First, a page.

How Soon Can You Swim After Getting A Tattoo?
Right after getting a tattoo, the area of skin is essentially a completely open wound with no protection whatsoever against harmful germs and bacteria. It’s therefore essential that you do whatever you possibly can to make sure your new tattoo remains clean and protected for at least three weeks.
Why Can’t I Get My New Tattoo Wet?
While there is nothing theoretically wrong with getting your tattoo slightly wet, the main causes for concern are keeping the area clean, and keeping the area from becoming waterlogged.
While a quick stand in the shower is very unlikely to cause any damage, having a swim in a public pool for an hour or two is likely to cause you a host of problems.
Firstly, a public pool is likely to contain chlorine, which could badly irritate a new tattoo. Secondly, the chances of there being some nasty bacteria in the pool regardless of the chlorine content are quite high, increasing the potential of contracting an infection. And thirdly, keeping your unhealed tattoo submerged for long durations will increase the risk of diluting the ink and reducing sharpness and vibrancy.
How Long After Getting a Tattoo Before You Can Go Swimming
Proper tattoo aftercare should be performed for at least three weeks before bathing or swimming in any type of water so the skin can recover and close properly, in turn guarding the tattoo/wound against chemical irritation, risk of infection, and the chance of water saturation.
You should definitely wait until your tattoo has finished scabbing and peeling, so if your ink takes longer than three weeks for this process to finish, wait a while more before you go for a swim.
A good way to speed up the healing of a new tattoo is to use a specially-formalized tattoo aftercare lotion to nourish the area with much-needed vitamins and goodness.
The best tattoo lotion I’ve ever personally used is a vegan-friendly aftercare product called After Inked Tattoo Aftercare Lotion. This stuff works amazingly well during the healing process; not only by keeping your tattoo really well hydrated but also by soothing any annoying itching and irritation. When using it from the very start of the healing process, this lotion will help to decrease tattoo healing times and work towards eliminating any lingering dryness and scabbing.
There are several things not to do before your tattoo completely heals, and submerging your new ink in water is one of them. Swimming after tattoo healing has finished is absolutely fine and should cause no long-term damage to your tattoo.
If you don’t think you can resist the urge of jumping into the sea or an outdoor pool on a hot summer’s day, then it may be worth getting inked over the winter so you don’t have these temptations.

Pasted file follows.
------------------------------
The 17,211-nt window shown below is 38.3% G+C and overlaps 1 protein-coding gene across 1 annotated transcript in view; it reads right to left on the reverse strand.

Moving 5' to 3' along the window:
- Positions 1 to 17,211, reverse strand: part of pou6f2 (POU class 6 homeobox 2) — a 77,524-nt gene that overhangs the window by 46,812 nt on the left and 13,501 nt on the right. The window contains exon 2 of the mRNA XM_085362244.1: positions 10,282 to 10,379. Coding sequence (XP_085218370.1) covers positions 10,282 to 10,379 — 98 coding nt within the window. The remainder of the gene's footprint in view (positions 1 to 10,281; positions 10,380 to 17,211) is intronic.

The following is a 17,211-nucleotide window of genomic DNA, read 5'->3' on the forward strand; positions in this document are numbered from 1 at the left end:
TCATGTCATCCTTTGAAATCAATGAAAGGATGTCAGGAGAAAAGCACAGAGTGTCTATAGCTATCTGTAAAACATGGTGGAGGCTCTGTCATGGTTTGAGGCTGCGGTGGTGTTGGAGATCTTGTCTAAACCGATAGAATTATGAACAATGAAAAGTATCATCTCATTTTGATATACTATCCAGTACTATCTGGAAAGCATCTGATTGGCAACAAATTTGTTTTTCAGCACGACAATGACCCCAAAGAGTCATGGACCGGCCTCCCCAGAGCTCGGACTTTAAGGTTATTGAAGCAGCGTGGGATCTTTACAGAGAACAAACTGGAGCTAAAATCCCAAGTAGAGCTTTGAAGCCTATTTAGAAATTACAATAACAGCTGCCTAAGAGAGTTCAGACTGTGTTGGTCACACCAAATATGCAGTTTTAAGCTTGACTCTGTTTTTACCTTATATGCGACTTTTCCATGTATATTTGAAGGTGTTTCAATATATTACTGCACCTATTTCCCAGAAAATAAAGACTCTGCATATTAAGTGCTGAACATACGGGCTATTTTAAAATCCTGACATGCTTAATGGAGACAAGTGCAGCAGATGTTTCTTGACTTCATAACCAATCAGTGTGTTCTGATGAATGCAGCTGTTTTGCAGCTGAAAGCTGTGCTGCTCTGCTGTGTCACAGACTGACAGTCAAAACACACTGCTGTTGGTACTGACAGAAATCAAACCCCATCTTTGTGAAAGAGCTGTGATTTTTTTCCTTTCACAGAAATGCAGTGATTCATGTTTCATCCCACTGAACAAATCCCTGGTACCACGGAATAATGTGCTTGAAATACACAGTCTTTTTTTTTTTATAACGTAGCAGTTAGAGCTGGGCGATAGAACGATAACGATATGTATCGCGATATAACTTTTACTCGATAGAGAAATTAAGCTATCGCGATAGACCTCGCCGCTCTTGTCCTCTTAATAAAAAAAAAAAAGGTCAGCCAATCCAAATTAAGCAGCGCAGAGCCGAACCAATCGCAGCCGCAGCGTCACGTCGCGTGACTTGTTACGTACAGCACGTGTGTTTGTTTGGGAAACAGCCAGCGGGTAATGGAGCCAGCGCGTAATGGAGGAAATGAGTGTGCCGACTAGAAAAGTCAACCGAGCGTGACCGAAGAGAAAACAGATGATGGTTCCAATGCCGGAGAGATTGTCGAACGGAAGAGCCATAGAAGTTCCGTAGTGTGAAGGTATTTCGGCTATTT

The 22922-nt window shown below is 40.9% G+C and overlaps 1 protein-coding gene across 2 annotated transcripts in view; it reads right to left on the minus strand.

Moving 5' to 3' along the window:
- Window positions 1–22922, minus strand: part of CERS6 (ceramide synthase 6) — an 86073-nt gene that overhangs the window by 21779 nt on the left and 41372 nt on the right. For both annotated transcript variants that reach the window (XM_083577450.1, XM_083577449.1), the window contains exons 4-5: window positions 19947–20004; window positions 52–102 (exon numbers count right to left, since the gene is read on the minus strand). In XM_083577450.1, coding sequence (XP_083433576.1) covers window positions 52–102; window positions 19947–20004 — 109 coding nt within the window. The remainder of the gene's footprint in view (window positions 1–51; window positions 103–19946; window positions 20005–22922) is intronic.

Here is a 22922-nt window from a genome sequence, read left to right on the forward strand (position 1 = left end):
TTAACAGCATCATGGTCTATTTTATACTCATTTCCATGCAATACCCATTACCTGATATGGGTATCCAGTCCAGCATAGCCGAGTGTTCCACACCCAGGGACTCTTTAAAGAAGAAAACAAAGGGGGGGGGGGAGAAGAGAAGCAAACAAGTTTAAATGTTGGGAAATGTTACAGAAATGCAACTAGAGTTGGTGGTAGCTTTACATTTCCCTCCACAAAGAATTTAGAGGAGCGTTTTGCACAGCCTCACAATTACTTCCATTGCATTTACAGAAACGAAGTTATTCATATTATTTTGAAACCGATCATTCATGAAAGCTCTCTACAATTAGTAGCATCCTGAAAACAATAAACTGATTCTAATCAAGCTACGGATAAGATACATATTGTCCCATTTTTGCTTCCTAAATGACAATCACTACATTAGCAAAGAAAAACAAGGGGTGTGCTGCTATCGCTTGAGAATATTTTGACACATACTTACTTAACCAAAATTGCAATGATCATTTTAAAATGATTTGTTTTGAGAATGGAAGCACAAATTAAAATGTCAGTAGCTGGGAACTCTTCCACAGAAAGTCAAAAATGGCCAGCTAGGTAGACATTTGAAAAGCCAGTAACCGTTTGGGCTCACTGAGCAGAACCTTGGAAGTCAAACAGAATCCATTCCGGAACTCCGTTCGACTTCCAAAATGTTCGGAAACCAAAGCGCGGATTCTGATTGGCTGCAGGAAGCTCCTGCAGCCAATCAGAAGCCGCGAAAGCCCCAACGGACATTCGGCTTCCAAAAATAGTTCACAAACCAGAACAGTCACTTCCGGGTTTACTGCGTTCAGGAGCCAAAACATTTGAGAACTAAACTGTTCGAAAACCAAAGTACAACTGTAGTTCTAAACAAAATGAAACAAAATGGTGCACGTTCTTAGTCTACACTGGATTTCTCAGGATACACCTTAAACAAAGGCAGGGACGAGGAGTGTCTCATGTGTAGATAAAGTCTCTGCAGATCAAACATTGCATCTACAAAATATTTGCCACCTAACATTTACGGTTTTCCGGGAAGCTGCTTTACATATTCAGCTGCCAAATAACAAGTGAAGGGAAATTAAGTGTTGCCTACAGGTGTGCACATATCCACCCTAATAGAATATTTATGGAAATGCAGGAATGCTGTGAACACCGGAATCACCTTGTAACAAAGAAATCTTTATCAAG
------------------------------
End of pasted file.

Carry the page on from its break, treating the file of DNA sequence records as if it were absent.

Can you Swim in Pools After Getting a New Tattoo?
No. Most indoor and outdoor swimming pools (either private or commercial) have some sort of strong bacteria-killing chemicals continuously filtering through the system. The most commonly used chemical in public pools being Chlorine. Chlorine is an enemy to new tattoos, and you should stay well away from coming into contact with it during the initial healing period.
This chemical can irritate your tattoo before it’s healed by making it extremely dry and flaky. It can also make the area itch, and cause a host of other conditions, such as skin rashes and red bumps appearing over the area.
If the pool doesn’t use chlorine or any other chemicals, you still have plenty of reasons to stay away. These pools will likely have no preventative methods to protect swimmers against infection, and therefore, your tattoo will be extremely prone to infection.
Can you Swim in the Sea?
No. Not only will the sea contain millions of types of infection-causing bacteria (many sewer systems throughout the world drain out into the sea), but the sea salt will also have a negative effect on tattoo healing times. Swimming pools containing salt water should also be avoided.
Much like Chlorine, salt will really dry the area out and irritate the skin before it has healed, causing many different types of possible reactions, such as itchiness, redness and rashing.
Can you Take a Bath?
No. What can possibly be worse for your new tattoo than bathing in your own germs and dirty bathwater? It doesn’t matter if the germs come from your body, they can still cause infection.
Not only this, but bathing in any body of water for long periods of time will flood the recovering tattoo with water, potentially allowing ink to drain and leak out, leading to possible patchiness. This advice also goes for hot tubs – stay out of them. You’re essentially sharing a bath with up to 7 other people and all the people in the tub since the last time it was cleaned.
How About Showers?
Yes! Taking short, 5-minute showers once or twice a day is completely fine when you have new tattoo. Just be sure to keep the jets of water from aiming directly onto the tattoo, and dry the area carefully but thoroughly once finished.